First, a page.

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Article: The problem with makeup wipes and what to use instead

The problem with makeup wipes and what to use instead

The problem with makeup wipes and what to use instead

If you’re in the habit of using makeup wipes to cleanse before bed, it’s probably time to change your wicked ways. Makeup wipes are a scourge, for both your skin and the environment. There are much better ways to wipe the day away. 

The downside of cleansing wipes, from your skin’s point of view

Convenience is the benefit that drives people to use makeup cleansing wipes. They’re just so darn handy for those times when you literally have no energy left for double-cleansing or no easy access to running water. Cleansing wipe advocates talk about how they’re great after parties and when you’re trying to repair your makeup in planes, trains and automobiles. But all that convenience comes at a cost to your skin.

Very few makeup wipes contain ingredients that can properly dissolve the face oils, makeup and pollutants that end up on your face during the day. This means you’re rubbing a slurry of bacteria and gunge all over your facial skin and deeply into your pores. Then you head for bed and it gets deposited on your pillow slip, where it accumulates sleep after sleep.

To quote Yale dermatologist Mona Gohara: “Yes, makeup wipes are better than nothing, but they’re basically the equivalent of swirling dirty toilet water around your bathroom, so it’s up to you if you really want that.” 

Another problem with wipes is the pressure you apply when you’re using them, especially around your sensitive eye area. All that rubbing is irritating, which sets the scene for accelerated ageing and hyperpigmentation.

If you’re still not convinced that wipes have no place in your beauty routine, consider the chemicals they contain. Typically, the formula used to keep wipes damp is made with phthalates (for fragrance), triclosan (for hygiene) and parabens (for shelf life). 

  • Phthalates: Fragrances used in wipes nearly always contain phthalates, a group of chemicals that help scents to last longer. They show up as DEP, BBzP, DBP and DEHP on ingredients lists and have been linked to asthma, obesity, ADHD, type 2 diabetes, reduced sperm count, breast cancer, reproductive malformation, infertility, low IQ, neurodevelopmental issues, behavioural issues, autism spectrum disorders, altered reproductive development and male fertility issues.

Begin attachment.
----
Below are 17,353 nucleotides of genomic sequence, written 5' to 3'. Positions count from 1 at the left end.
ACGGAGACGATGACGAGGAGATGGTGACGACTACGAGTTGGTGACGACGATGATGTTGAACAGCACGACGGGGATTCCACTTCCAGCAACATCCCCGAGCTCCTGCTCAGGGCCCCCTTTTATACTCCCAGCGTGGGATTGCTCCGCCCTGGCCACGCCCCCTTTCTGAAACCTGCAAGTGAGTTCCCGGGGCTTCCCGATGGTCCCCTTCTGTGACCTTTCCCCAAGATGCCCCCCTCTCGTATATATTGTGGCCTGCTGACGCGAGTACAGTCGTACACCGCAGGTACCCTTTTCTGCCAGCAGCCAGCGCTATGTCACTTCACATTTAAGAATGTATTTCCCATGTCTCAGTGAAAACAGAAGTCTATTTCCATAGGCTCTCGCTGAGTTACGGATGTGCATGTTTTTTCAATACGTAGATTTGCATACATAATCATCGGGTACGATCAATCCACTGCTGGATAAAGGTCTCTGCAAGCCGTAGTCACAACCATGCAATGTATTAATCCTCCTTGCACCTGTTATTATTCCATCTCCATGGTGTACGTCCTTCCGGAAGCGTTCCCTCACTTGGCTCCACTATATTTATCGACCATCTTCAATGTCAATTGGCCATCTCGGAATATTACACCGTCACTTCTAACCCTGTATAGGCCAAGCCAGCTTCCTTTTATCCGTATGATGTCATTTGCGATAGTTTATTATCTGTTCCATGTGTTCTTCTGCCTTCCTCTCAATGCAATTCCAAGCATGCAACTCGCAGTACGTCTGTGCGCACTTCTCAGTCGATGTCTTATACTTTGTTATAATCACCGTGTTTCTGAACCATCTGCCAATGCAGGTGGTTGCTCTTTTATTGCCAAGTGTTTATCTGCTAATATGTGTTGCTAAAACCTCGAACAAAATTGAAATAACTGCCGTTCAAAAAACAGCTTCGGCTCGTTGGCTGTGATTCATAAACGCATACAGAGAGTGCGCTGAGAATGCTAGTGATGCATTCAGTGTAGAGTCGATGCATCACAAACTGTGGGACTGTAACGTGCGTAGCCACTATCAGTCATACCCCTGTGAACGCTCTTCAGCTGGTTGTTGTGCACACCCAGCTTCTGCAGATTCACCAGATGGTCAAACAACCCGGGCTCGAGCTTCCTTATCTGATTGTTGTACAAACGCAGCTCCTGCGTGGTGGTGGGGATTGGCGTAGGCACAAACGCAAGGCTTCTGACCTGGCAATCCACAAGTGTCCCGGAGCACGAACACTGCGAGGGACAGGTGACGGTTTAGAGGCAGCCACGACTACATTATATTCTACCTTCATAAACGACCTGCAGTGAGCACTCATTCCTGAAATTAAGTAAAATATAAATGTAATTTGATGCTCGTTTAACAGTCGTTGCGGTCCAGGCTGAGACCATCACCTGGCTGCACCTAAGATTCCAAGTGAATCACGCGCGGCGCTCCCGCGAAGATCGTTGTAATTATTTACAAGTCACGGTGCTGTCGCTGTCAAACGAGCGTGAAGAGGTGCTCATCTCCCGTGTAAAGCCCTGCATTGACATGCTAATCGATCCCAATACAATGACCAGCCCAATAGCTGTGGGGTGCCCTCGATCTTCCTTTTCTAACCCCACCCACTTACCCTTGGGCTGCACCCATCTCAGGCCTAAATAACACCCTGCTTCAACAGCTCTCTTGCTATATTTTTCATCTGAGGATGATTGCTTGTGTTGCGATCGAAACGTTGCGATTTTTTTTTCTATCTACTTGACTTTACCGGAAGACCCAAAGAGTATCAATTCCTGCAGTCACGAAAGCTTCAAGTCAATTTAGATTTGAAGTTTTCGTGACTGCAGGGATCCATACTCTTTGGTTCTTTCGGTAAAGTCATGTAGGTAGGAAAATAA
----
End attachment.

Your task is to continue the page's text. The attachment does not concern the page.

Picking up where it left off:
• Parabens: If you see methylparaben, ethylparaben, propylparaben or butylparaben in the ingredients list, the wipes contain parabens. They are known to disrupt hormone function by mimicking how oestrogen works.
  • Triclosan: First used in hospital cleaners as an antimicrobial agent, triclosan is another hormone disruptor.

Skin problems associated with using wipes

If somebody paid you a handsome sum to use only makeup wipes for cleansing for a few weeks, you’d be richer but you wouldn’t look like a million dollars. Not at all.  Here are the skin problems that wipes can cause:

  • Breakouts, i.e. spots, acne, whiteheads…the teen angst kit.
  • Blackheads, because wipes mostly just distribute grime evenly over your face, rather than actually removing it.
  • Skin irritations caused by chemicals in the wipes and too much hard rubbing.
  • Eye irritations and infections caused by not properly removing eye makeup.

The downside of cleansing wipes, from the planet’s point of view

Makeup wipes aren’t made out of paper. They’re usually manufactured from non-biodegradable plastic fibres, so they can only be disposed of in landfills. They cause real problems if they’re flushed down the loo, even if they are described as ‘flushable’, because they contribute to horrendous ‘fatbergs’ that cause sewer blockages. When fatbergs cause sewerage spills, makeup and baby wipes can end up floating around our beaches. Gross.

Another environmental problem with wipes is the chemicals they contain. The phthalates, triclosan, parabens and other nasties used to make wipes enter water systems and landfills, adding to environmental damage. 

How to conduct a no-wash cleanse that works

When you’re in a situation that doesn’t allow you to do your usual Okana double-cleansing ritual, there are several approaches you can take.

  • - Carry a travel-size container of your favourite oil-based cleanser with you. Pin your hair back and dab the cleanser on your cheeks, chin and forehead. Massage in with the pads of your fingers, then remove with ordinary paper tissues. If you have plenty of time, do it again, just to be sure your skin is properly clean.
  • Carry a clean, damp washcloth with you in a plastic pouch or zip-lock bag. Use it to remove your oil-based cleanser, which should be applied as described above.
  • Buy a set of reusable cotton or bamboo pads. You can use them dry or damp to remove cleanser, then take them home for a hot hand wash with soap.
  • You can also get microfiber makeup remover pads that are machine washable.

Read another article about how to choose the best natural face cleanser for your skin type

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